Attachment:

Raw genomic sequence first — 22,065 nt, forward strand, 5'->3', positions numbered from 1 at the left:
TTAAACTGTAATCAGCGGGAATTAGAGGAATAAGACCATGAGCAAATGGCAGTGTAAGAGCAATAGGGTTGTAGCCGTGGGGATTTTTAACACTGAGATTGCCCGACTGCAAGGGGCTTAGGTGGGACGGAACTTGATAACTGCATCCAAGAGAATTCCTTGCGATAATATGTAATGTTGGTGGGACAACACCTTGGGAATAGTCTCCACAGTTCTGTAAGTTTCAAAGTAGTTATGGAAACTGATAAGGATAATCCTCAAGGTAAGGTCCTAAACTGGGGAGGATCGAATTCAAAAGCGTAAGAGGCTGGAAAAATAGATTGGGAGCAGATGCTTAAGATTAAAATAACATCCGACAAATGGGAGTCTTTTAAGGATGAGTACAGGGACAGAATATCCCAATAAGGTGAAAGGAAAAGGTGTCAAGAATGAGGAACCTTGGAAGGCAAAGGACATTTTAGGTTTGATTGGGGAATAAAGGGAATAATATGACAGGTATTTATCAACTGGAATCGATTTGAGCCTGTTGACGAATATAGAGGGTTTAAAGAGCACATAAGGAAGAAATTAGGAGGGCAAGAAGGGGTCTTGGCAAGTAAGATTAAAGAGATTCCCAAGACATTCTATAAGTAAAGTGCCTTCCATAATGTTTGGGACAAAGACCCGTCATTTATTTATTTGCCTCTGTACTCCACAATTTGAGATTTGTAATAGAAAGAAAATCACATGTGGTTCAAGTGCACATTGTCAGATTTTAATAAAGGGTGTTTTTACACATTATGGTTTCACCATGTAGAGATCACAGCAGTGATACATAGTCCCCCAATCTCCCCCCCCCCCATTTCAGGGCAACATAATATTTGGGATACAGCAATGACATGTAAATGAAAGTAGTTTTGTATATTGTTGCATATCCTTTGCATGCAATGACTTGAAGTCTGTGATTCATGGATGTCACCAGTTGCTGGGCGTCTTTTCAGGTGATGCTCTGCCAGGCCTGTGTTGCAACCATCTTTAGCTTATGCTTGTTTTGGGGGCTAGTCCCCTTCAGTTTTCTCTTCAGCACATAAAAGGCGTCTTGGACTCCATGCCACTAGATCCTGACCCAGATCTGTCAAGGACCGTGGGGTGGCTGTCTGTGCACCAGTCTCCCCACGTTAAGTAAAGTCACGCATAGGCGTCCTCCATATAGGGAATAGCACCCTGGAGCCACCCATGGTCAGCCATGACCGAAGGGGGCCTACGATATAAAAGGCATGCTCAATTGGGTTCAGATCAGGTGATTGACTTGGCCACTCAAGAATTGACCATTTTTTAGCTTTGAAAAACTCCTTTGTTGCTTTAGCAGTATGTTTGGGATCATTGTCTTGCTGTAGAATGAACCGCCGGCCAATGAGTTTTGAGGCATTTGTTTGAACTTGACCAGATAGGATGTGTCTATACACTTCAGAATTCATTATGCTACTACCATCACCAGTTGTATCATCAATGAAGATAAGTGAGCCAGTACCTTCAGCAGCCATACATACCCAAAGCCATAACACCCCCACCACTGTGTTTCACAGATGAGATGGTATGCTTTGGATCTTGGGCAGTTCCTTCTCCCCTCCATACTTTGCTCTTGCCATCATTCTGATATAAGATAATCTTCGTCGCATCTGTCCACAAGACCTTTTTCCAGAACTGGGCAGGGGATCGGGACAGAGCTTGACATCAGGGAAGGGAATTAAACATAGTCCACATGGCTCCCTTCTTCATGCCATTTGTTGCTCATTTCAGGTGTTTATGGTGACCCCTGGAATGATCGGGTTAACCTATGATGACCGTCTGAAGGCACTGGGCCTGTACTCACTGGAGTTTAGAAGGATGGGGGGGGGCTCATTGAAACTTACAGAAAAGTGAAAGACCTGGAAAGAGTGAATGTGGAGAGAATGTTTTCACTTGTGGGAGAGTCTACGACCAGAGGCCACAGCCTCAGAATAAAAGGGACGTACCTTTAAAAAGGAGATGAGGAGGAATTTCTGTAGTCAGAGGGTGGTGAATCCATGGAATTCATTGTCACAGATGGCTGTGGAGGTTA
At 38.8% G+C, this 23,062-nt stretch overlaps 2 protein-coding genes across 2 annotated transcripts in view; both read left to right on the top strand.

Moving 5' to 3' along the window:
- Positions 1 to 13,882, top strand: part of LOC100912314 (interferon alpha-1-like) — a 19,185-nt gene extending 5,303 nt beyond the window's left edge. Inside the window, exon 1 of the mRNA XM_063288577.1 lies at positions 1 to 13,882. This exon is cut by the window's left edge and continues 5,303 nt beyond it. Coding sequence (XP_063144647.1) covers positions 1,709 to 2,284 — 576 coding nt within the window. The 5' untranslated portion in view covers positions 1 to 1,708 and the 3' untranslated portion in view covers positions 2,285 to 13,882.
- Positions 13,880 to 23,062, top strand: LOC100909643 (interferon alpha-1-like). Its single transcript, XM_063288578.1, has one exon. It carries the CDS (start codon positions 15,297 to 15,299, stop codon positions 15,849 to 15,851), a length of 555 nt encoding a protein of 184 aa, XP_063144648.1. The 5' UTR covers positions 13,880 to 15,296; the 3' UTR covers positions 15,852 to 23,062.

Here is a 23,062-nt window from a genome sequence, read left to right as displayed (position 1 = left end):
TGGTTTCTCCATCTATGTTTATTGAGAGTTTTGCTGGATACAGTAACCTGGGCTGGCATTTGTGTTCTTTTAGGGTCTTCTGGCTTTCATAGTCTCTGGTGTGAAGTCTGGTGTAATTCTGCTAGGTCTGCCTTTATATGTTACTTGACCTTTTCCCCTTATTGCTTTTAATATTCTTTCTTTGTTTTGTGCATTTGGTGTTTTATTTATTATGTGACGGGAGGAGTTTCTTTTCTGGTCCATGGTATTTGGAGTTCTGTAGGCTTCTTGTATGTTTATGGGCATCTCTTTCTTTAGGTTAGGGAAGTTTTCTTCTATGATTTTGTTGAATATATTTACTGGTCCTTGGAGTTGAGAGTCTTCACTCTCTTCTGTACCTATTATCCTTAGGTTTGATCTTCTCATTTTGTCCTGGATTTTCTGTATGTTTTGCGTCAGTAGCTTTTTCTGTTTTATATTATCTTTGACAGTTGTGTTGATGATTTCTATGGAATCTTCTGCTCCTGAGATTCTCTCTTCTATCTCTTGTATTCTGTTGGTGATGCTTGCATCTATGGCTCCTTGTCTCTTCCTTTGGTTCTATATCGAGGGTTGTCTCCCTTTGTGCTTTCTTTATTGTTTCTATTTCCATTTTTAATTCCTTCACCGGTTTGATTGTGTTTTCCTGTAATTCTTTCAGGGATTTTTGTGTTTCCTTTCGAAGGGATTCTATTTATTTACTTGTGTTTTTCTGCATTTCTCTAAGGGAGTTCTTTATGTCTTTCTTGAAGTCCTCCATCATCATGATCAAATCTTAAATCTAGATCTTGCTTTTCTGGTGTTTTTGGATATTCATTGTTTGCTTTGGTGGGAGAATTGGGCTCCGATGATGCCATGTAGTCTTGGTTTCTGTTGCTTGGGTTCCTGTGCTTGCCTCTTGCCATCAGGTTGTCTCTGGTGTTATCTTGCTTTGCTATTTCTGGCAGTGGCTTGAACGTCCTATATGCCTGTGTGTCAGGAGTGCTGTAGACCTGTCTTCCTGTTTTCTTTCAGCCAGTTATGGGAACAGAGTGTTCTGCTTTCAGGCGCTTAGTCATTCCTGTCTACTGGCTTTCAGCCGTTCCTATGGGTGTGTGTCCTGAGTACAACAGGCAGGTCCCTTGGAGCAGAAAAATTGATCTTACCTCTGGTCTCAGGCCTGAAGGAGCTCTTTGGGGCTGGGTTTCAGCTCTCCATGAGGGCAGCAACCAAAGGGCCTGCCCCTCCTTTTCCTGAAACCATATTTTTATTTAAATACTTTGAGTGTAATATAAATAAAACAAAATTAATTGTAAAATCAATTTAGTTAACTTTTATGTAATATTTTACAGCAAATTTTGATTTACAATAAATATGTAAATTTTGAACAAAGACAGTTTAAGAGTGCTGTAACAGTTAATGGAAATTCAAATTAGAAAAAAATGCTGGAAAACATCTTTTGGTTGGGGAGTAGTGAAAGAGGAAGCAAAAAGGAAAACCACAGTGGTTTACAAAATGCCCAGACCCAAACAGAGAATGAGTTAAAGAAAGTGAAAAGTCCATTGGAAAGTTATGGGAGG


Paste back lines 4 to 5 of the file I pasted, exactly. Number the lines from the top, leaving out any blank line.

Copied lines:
Moving 5' to 3' along the window:
- Positions 1 to 13,882, top strand: part of LOC100912314 (interferon alpha-1-like) — a 19,185-nt gene extending 5,303 nt beyond the window's left edge. Inside the window, exon 1 of the mRNA XM_063288577.1 lies at positions 1 to 13,882. This exon is cut by the window's left edge and continues 5,303 nt beyond it. Coding sequence (XP_063144647.1) covers positions 1,709 to 2,284 — 576 coding nt within the window. The 5' untranslated portion in view covers positions 1 to 1,708 and the 3' untranslated portion in view covers positions 2,285 to 13,882.